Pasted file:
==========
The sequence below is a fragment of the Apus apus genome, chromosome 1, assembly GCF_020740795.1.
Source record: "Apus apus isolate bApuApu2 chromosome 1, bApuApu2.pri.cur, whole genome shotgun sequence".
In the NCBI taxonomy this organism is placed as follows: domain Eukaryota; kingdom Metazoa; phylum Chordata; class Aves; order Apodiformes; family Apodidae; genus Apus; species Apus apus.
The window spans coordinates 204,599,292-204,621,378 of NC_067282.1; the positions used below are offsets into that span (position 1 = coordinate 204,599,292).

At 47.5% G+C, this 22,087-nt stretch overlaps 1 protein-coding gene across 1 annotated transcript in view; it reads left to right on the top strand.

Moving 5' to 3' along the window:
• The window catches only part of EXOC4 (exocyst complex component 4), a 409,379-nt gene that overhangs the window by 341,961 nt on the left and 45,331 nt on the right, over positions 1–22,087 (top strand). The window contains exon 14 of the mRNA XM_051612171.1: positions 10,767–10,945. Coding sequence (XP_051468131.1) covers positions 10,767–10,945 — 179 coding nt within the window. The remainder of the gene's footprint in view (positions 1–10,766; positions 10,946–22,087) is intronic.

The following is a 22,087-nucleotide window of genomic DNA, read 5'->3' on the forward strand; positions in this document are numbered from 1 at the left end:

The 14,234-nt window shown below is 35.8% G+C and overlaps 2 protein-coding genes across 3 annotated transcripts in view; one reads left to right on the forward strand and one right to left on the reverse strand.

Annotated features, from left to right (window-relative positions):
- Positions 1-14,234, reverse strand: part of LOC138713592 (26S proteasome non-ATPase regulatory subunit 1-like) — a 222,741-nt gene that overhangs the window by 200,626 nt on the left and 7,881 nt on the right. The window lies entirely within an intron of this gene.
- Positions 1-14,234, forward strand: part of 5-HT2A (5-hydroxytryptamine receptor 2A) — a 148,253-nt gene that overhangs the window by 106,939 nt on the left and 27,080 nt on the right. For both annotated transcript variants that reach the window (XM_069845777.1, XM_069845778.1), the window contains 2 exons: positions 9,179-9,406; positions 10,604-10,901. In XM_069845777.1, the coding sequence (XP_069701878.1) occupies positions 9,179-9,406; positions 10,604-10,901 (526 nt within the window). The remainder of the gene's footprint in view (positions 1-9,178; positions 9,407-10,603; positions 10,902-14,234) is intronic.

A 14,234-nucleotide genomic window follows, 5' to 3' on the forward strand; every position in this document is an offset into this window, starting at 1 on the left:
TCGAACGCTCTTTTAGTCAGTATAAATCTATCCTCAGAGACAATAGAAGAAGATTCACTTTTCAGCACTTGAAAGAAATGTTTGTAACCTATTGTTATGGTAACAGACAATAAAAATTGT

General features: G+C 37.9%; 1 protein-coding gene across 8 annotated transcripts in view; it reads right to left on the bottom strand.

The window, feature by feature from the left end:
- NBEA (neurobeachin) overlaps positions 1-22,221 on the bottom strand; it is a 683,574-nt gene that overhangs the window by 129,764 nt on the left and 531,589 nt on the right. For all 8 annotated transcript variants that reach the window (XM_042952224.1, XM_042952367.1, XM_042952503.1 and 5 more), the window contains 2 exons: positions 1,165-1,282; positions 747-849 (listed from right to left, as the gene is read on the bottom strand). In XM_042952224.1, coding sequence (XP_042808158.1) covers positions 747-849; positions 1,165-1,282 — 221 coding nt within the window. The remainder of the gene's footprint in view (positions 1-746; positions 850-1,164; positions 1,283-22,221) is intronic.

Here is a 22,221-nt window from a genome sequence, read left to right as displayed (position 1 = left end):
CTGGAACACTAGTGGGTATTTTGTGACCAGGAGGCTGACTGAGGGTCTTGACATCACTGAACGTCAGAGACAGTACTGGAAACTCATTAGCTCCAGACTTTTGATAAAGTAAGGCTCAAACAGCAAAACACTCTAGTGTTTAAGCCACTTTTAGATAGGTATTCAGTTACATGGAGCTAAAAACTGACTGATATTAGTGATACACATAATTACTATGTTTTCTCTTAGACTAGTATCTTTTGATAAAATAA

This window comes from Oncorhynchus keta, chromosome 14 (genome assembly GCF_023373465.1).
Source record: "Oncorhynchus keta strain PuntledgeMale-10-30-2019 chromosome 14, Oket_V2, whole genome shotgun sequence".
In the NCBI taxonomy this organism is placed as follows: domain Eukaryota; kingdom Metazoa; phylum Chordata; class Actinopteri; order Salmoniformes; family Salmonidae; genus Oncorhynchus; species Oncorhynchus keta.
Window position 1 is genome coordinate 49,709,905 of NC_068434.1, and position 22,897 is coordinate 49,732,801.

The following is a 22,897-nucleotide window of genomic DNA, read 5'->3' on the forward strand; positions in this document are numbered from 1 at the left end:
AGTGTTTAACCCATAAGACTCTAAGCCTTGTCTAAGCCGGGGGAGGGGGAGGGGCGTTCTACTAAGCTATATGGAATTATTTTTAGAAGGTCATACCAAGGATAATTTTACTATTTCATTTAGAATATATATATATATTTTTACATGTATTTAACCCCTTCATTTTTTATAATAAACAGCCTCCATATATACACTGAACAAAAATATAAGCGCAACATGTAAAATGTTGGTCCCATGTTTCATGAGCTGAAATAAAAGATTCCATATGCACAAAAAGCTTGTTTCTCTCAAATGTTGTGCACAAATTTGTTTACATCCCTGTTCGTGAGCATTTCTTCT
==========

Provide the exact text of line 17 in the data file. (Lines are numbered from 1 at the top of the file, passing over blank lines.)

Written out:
- NBEA (neurobeachin) overlaps positions 1-22,221 on the bottom strand; it is a 683,574-nt gene that overhangs the window by 129,764 nt on the left and 531,589 nt on the right. For all 8 annotated transcript variants that reach the window (XM_042952224.1, XM_042952367.1, XM_042952503.1 and 5 more), the window contains 2 exons: positions 1,165-1,282; positions 747-849 (listed from right to left, as the gene is read on the bottom strand). In XM_042952224.1, coding sequence (XP_042808158.1) covers positions 747-849; positions 1,165-1,282 — 221 coding nt within the window. The remainder of the gene's footprint in view (positions 1-746; positions 850-1,164; positions 1,283-22,221) is intronic.